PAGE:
Following the current decline in the price of crude oil, Debt Management Office has called on all states of the Federation to work hard towards dependence on their internally generated revenue in order to bridge the financial gap.
Dr. Abraham Nwankwo, Director-General, DMO, made the call on Monday in a paper entitled: ‘Deploying public debt management operations to enhance fiscal balance of states’ at a forum organised by the African Heritage Institution in Enugu.
Nwankwo, who said that the decline in the price of crude oil was a permanent phenomenon, lamented that Nigeria had squandered the opportunity provided by several decades of easy oil money for sustainable physical and human capital development.
He warned that state governments had no other choice than to increase their internally generated revenue, adding that government at all levels should, henceforth, stop paying lipservice to the need for economic diversification.
He said, “The collapse in the oil price is permanent; so, we have no choice than to develop a structured plan for survival. Every state of the federation should work hard towards dependence on its internally generated revenue – minerals are scattered in every state of the federation.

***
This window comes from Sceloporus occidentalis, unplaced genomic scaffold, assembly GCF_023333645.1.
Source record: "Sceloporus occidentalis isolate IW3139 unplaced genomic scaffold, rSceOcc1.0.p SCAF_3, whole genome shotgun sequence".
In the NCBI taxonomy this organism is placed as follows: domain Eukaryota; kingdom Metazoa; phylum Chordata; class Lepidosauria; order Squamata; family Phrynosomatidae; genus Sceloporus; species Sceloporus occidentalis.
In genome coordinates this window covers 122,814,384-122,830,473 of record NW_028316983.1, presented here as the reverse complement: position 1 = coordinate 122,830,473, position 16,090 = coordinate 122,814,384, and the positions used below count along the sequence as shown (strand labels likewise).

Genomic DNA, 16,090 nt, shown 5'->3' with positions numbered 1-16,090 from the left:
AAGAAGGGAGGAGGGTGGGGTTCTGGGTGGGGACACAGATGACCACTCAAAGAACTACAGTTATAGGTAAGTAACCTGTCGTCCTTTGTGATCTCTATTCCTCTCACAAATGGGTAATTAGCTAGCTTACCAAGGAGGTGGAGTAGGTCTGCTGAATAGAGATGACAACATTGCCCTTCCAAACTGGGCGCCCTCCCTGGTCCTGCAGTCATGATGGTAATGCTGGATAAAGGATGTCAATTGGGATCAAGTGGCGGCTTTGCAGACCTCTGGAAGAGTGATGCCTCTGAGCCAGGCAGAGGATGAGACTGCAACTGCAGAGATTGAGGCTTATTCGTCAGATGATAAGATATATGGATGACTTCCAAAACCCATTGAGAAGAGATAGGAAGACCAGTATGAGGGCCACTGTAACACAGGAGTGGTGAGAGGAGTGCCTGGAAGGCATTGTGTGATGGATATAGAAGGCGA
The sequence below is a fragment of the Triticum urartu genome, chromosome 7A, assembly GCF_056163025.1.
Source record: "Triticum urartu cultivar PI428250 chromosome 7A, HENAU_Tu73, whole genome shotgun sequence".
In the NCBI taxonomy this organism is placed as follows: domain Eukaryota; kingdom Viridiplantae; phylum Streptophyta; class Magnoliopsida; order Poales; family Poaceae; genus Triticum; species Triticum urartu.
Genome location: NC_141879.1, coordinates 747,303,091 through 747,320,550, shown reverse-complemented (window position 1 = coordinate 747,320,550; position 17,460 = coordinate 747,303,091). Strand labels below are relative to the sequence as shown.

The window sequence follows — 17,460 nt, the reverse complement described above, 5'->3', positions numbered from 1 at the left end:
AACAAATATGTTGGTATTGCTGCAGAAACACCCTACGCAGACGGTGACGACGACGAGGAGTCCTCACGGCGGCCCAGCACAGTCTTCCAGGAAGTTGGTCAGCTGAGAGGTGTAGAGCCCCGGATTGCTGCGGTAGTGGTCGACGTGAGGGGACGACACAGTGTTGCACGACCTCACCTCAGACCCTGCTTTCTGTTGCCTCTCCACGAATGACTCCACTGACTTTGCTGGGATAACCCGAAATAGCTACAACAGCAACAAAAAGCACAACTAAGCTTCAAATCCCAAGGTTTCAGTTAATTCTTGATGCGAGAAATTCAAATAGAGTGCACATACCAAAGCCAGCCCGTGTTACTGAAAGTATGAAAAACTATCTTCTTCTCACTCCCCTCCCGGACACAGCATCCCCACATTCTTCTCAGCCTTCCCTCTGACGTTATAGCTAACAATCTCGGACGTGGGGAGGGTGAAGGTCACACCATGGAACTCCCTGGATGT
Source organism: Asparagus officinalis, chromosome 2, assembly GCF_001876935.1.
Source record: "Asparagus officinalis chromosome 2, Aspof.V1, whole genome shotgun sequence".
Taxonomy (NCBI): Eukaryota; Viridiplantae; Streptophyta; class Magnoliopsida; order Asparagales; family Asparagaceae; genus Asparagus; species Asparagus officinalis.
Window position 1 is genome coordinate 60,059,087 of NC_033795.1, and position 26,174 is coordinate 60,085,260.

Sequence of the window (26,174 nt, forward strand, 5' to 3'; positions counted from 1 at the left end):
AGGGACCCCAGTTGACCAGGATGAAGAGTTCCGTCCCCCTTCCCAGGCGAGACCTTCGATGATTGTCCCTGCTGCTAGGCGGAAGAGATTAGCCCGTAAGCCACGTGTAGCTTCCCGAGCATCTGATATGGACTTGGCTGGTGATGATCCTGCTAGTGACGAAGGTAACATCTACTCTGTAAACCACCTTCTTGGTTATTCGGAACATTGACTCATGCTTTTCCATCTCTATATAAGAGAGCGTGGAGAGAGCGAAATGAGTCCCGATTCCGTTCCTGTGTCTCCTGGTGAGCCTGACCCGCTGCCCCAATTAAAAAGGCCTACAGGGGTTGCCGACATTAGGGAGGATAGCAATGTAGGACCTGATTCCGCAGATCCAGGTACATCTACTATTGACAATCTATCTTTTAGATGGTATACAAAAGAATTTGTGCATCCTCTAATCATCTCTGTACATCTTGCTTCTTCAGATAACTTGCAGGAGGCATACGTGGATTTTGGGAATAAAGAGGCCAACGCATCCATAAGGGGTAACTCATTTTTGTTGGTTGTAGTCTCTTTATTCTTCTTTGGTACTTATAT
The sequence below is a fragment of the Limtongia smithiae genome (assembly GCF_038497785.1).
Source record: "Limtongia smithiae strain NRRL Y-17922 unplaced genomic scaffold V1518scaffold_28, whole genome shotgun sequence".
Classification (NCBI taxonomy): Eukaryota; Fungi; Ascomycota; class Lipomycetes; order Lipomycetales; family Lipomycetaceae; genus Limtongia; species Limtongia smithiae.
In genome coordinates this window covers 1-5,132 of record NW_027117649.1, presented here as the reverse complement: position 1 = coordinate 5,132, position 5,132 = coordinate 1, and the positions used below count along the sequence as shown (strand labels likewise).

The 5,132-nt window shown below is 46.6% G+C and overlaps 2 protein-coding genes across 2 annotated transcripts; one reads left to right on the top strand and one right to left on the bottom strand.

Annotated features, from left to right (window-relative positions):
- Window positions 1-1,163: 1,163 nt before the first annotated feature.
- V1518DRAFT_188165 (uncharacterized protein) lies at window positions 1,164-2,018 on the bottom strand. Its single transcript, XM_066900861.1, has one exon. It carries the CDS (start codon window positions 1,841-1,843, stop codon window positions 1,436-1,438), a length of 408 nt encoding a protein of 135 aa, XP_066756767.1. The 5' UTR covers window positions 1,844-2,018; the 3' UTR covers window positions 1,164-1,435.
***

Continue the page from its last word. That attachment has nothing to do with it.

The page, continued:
“The poorest state in terms of resources base is richer in resources than Israel, which has become one of the most developed nations in the world despite having little or no natural resources.”
Nwankwo stressed the need for IGR to form the main resource base of the states, instead of federal allocations, which he said should be considered as “exceptional in-flows.”
He also identified the need for regional alliances among states for joint capital projects to enable them achieve fiscal and economic viability.
The DMO boss added, “It is important for states in particular regions to work together and collaborate on projects that are ordinarily difficult, but will be easier when executed collectively; that way, they could enjoy economics of scale.”
Nwankwo stressed the need for a master plan to turn around the economy, which he said had fallen flat.
By Patrick Aigbokhan